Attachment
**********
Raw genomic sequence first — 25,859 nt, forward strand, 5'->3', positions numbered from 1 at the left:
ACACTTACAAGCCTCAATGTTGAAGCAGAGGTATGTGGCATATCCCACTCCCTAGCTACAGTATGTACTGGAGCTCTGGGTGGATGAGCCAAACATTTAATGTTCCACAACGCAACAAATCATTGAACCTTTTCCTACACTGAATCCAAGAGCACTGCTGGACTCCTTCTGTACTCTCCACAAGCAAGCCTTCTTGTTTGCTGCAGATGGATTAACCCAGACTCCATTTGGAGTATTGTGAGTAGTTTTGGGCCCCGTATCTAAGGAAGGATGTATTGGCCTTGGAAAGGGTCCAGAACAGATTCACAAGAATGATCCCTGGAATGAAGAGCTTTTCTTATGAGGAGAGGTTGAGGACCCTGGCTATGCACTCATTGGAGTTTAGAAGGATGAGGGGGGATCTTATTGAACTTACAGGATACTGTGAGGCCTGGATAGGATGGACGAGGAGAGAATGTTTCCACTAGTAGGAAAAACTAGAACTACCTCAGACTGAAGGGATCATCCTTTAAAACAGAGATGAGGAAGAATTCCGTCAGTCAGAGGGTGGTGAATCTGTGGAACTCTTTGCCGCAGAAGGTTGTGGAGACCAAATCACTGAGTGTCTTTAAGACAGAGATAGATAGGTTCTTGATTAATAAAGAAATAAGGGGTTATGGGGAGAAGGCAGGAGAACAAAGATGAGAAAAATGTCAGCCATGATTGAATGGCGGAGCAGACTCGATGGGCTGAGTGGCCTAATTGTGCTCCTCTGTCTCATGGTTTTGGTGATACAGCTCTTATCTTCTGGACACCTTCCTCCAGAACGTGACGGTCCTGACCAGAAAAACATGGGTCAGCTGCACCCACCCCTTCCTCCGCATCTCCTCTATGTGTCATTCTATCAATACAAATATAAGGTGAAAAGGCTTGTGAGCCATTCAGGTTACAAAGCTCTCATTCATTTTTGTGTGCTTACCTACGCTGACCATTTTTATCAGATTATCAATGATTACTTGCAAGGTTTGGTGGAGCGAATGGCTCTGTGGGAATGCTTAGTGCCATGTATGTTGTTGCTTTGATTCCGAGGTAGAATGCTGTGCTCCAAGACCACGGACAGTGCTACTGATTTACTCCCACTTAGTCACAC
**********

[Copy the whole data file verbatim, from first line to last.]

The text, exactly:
Raw genomic sequence first — 25,859 nt, forward strand, 5'->3', positions numbered from 1 at the left:
ACACTTACAAGCCTCAATGTTGAAGCAGAGGTATGTGGCATATCCCACTCCCTAGCTACAGTATGTACTGGAGCTCTGGGTGGATGAGCCAAACATTTAATGTTCCACAACGCAACAAATCATTGAACCTTTTCCTACACTGAATCCAAGAGCACTGCTGGACTCCTTCTGTACTCTCCACAAGCAAGCCTTCTTGTTTGCTGCAGATGGATTAACCCAGACTCCATTTGGAGTATTGTGAGTAGTTTTGGGCCCCGTATCTAAGGAAGGATGTATTGGCCTTGGAAAGGGTCCAGAACAGATTCACAAGAATGATCCCTGGAATGAAGAGCTTTTCTTATGAGGAGAGGTTGAGGACCCTGGCTATGCACTCATTGGAGTTTAGAAGGATGAGGGGGGATCTTATTGAACTTACAGGATACTGTGAGGCCTGGATAGGATGGACGAGGAGAGAATGTTTCCACTAGTAGGAAAAACTAGAACTACCTCAGACTGAAGGGATCATCCTTTAAAACAGAGATGAGGAAGAATTCCGTCAGTCAGAGGGTGGTGAATCTGTGGAACTCTTTGCCGCAGAAGGTTGTGGAGACCAAATCACTGAGTGTCTTTAAGACAGAGATAGATAGGTTCTTGATTAATAAAGAAATAAGGGGTTATGGGGAGAAGGCAGGAGAACAAAGATGAGAAAAATGTCAGCCATGATTGAATGGCGGAGCAGACTCGATGGGCTGAGTGGCCTAATTGTGCTCCTCTGTCTCATGGTTTTGGTGATACAGCTCTTATCTTCTGGACACCTTCCTCCAGAACGTGACGGTCCTGACCAGAAAAACATGGGTCAGCTGCACCCACCCCTTCCTCCGCATCTCCTCTATGTGTCATTCTATCAATACAAATATAAGGTGAAAAGGCTTGTGAGCCATTCAGGTTACAAAGCTCTCATTCATTTTTGTGTGCTTACCTACGCTGACCATTTTTATCAGATTATCAATGATTACTTGCAAGGTTTGGTGGAGCGAATGGCTCTGTGGGAATGCTTAGTGCCATGTATGTTGTTGCTTTGATTCCGAGGTAGAATGCTGTGCTCCAAGACCACGGACAGTGCTACTGATTTACTCCCACTTAGTCACAC